• Ordinance 1, 2015 is intended to amend sign code to regulate human signage.  This is Second Reading on the Ordinance which appears to be unchanged from first reading, limiting human signage to 2 consecutive days, 6 times per year.  (I encourage those of you who have not read the entire ordinance to do so since it covers rules on all signage from special events, and yard sales to political signage.)
  • Ordinance 2, 2015 – An amendment to the Fiscal Year 2014/15 budget to adjust fund balance carryovers to actual amounts; re-appropriate amounts committed from the FY 2013/2014 budget for outstanding purchase orders and open projects; and for other purposes.  Note the increase in reserves as stated:  “After the above transfers are made, the General Fund Budget Stabilization Reserves will total $5,918,310 in FY 2015, an increase of $3,254,199 from the originally adopted budget. Unassigned General Fund Reserves are unaffected, and will remain at $23,066,106.”
  • Ordinance 3, 2015 – creating specific signage requirements for gas stations in Palm Beach Gardens.  This is Second Reading.
  • Ordinance 5, 2015 – First Reading; Updates the 10-Year Water Supply Facilities Work Plan and confirms the availability of water for existing development, new development, and redevelopment at the time of the required Evaluation and Report required by the applicable statute; this should be consistent with the SFWMD’s Lower East Coast Regional Water Supply Plan and the 10-Year Water Supply Facility Plans of Seacoast Utility Authority and Palm Beach County.
  • Resolution 13, 2015 – amends the Banyan Tree Planned Unit Development (PUD) at the northwest corner of MacArthur Blvd and Northlake Blvd to allow for three single-story retail/restaurant buildings, one of which would have a drive-thru.  There are some opponents to this modification from the adjoining Lake Catherine neighborhood – as described here.

The agenda (with links to full detail) can be found here.  Check the agenda to see if any additional items have been added before the meeting.

See a summary of the February City Council Meeting as well as the All Aboard Florida Workshop on the PBG Watch website.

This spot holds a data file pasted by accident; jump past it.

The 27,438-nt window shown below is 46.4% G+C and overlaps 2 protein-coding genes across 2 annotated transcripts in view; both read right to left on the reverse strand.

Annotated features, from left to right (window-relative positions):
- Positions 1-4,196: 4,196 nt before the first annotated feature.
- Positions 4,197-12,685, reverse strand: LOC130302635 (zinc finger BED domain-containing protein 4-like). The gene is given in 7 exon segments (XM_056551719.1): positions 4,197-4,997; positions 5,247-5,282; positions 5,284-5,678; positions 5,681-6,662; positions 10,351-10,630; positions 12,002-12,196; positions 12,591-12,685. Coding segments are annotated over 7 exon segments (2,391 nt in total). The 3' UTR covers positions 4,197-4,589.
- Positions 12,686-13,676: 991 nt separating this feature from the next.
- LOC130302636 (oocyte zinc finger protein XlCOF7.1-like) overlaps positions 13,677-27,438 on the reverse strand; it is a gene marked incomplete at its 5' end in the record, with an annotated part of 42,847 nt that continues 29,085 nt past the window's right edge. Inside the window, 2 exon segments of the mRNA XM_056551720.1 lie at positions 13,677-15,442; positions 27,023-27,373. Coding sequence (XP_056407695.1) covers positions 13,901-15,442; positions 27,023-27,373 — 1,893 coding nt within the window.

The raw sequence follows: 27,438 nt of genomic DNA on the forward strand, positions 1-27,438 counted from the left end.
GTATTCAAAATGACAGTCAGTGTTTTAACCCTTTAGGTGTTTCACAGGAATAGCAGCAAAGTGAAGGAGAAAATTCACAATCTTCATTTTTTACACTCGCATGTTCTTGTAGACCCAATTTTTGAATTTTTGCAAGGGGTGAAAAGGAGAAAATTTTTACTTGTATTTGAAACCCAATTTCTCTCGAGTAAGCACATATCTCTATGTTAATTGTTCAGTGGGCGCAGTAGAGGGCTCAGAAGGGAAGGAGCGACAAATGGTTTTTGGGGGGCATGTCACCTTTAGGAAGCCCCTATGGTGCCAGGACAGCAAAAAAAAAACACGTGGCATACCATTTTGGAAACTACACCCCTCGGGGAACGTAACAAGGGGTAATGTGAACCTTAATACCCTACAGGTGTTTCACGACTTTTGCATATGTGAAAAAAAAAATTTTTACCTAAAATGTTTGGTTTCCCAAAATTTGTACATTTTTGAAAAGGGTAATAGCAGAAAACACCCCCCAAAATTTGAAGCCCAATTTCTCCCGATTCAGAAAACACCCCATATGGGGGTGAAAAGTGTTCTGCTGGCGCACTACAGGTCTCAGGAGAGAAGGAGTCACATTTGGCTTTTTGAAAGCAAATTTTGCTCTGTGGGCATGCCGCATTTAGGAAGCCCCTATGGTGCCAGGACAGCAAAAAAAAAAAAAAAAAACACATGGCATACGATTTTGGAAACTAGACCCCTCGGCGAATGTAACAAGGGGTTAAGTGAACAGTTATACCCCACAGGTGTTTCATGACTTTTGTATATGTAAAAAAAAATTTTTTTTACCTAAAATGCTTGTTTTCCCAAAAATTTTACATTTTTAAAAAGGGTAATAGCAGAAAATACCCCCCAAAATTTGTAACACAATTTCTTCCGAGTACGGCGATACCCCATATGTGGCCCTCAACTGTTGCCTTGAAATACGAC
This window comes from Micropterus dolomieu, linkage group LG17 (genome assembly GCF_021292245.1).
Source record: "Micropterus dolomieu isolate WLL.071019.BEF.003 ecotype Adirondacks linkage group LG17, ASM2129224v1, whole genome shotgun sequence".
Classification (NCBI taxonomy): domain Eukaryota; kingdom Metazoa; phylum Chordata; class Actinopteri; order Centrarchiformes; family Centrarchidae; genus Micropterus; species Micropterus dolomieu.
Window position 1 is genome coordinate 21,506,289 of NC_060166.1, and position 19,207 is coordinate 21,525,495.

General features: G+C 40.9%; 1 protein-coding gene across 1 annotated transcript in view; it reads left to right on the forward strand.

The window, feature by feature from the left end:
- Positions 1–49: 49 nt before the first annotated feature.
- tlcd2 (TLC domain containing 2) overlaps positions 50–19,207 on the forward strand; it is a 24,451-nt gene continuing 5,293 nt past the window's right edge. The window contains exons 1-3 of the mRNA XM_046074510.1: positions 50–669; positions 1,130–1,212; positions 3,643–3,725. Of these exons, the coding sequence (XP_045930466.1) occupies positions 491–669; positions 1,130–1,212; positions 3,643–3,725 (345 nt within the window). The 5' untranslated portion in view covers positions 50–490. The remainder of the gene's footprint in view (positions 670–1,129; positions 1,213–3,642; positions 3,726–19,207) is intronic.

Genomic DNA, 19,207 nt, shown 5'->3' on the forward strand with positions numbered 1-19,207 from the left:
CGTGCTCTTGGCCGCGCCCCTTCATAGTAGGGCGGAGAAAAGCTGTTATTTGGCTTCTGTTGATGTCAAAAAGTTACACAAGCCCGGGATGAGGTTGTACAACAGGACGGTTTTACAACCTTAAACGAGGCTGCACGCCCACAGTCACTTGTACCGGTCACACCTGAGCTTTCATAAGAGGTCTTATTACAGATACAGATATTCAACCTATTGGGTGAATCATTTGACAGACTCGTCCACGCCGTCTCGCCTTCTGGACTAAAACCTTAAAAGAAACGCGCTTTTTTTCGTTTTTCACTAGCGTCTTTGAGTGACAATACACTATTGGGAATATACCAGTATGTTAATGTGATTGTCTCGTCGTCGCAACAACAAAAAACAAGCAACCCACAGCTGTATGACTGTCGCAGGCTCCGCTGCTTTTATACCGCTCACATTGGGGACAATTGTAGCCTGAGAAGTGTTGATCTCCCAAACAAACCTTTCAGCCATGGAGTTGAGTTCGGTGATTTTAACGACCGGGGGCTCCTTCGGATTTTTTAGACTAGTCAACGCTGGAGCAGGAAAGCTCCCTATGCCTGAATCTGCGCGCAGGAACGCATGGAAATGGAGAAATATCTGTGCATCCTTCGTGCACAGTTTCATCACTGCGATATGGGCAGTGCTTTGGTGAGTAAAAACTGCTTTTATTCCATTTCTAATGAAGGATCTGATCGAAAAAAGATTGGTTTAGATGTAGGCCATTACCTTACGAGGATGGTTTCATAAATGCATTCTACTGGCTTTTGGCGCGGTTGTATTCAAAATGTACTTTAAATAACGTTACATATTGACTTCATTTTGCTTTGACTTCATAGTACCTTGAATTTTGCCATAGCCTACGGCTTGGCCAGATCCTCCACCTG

Some Answers, More Questions About Freight at AAF Workshop

Tony Doris, of the Palm Beach Post summarized  key topics from the All Aboard Florida Special Workshop held on Thursday, February 26th here.

February 26, 2015

Most in the audience appeared to be as skeptical as were the council members.  If you weren’t able to attend or watch, the video has already been posted.

Part of the discussion circled around what would or would not be paid for by AAF with respect to crossing improvements, and the costs for maintenance after the fact.   AAF said that the City would have to apply for Quiet Zones from the federal government before AAF could give them an estimate of the tehnical improvement delta (if any) between ‘Sealed Corridors’ (which AAF would cover) versus Quiet Zones – which they would not.  AAF was firm that maintenance costs would be performed by the City, under existing contracts with FEC.  But there were no estimates of whether those would be lower (due to improved crossings) or higher (due to much more elaborate crossings).   So questions remain.

Nor would AAF say what their fare estimates would be yet.

Additionally – AAF intends to market point to point travel to consumers – eg arrange for pickup at a location, deliver the rider to the train, and then provide for transportation to their final destination.  The rider would not have to worry about finding transportation to/from the train.  Also – they expect the final Environmental Impact Study (EIS) to be out shortly.

AAF made it clear that answers about freight would have to come from their ‘sister’ company, and increased freight traffic would be accommodated by either longer trains or stacked cars.  Answers would have to come, if any, from a workshop with the freight part of the company.